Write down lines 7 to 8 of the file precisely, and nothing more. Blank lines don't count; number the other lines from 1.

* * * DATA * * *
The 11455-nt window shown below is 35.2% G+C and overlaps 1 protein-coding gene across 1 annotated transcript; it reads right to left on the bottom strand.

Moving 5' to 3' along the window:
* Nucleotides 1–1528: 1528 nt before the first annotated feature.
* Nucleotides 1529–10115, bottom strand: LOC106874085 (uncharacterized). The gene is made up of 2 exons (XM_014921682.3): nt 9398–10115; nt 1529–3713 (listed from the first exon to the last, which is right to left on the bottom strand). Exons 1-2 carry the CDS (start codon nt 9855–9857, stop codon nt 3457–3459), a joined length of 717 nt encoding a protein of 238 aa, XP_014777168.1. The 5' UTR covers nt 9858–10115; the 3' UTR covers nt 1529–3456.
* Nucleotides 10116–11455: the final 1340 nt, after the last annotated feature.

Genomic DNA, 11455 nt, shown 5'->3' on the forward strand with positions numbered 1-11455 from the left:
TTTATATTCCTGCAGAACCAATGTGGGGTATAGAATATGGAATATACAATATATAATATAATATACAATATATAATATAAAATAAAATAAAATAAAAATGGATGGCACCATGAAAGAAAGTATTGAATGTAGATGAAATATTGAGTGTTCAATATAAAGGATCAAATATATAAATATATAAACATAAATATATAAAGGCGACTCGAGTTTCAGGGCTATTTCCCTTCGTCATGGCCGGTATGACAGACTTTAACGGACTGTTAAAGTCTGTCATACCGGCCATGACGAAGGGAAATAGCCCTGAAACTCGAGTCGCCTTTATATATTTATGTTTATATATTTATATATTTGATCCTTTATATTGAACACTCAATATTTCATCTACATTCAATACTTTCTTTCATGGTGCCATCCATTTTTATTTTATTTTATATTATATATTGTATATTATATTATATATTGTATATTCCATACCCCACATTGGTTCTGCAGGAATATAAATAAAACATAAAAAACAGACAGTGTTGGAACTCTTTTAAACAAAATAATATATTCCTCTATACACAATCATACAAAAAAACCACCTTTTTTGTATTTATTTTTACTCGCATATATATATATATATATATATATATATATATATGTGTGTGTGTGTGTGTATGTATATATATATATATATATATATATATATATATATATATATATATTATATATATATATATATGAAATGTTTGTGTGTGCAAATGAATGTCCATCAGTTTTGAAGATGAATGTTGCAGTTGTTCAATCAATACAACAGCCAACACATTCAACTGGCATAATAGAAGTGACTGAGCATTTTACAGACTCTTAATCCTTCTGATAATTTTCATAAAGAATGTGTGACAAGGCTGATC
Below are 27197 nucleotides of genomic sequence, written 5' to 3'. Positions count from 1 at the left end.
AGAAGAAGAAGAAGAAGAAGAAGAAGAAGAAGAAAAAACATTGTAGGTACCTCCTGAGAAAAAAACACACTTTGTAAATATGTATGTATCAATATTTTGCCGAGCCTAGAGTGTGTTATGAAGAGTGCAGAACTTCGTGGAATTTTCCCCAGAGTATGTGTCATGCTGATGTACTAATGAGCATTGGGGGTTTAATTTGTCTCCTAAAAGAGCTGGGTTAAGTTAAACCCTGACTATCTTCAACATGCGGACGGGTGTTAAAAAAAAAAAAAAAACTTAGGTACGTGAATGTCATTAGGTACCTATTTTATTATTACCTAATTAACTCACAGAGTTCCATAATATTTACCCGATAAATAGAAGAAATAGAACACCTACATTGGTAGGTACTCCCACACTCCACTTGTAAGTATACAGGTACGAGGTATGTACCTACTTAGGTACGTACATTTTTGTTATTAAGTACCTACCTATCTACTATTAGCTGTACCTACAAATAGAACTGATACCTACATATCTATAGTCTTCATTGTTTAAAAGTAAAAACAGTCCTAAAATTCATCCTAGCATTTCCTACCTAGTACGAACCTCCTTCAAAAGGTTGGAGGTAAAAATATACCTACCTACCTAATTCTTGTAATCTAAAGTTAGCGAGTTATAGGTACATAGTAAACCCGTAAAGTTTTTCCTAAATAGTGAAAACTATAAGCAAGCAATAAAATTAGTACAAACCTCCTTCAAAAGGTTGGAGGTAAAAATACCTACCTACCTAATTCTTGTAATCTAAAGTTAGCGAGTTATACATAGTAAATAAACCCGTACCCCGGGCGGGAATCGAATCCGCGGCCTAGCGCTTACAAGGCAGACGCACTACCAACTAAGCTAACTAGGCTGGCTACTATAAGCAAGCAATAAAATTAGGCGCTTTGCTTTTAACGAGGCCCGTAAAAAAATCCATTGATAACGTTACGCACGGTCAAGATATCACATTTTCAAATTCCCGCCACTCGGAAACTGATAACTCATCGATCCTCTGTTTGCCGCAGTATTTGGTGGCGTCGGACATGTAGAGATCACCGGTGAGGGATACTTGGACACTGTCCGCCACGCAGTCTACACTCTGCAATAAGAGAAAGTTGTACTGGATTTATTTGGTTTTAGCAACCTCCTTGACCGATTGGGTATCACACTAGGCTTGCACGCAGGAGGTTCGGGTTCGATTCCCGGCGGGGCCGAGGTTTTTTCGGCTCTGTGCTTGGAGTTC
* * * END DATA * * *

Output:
TTTATATTCCTGCAGAACCAATGTGGGGTATAGAATATGGAATATACAATATATAATATAATATACAATATATAATATAAAATAAAATAAAATAAAAATGGATGGCACCATGAAAGAAAGTATTGAATGTAGATGAAATATTGAGTGTTCAATATAAAGGATCAAATATATAAATATATAAACATAAATATATAAAGGCGACTCGAGTTTCAGGGCTATTTCCCTTCGTCATGGCCGGTATGACAGACTTTAACGGACTGTTAAAGTCTGTCATACCGGCCATGACGAAGGGAAATAGCCCTGAAACTCGAGTCGCCTTTATATATTTATGTTTATATATTTATATATTTGATCCTTTATATTGAACACTCAATATTTCATCTACATTCAATACTTTCTTTCATGGTGCCATCCATTTTTATTTTATTTTATATTATATATTGTATATTATATTATATATTGTATATTCCATACCCCACATTGGTTCTGCAGGAATATAAATAAAACATAAAAAACAGACAGTGTTGGAACTCTTTTAAACAAAATAATATATTCCTCTATACACAATCATACAAAAAAACCACCTTTTTTGTATTTATTTTTACTCGCATATATATATATATATATATATATATATATATATGTGTGTGTGTGTGTGTATGTATATATATATATATATATATATATATATATATATATATATATATTATATATATATATATATGAAATGTTTGTGTGTGCAAATGAATGTCCATCAGTTTTGAAGATGAATGTTGCAGTTGTTCAATCAATACAACAGCCAACACATTCAACTGGCATAATAGAAGTGACTGAGCATTTTACAGACTCTTAATCCTTCTGATAATTTTCATAAAGAATGTGTGACAAGGCTGATC
Below are 27197 nucleotides of genomic sequence, written 5' to 3'. Positions count from 1 at the left end.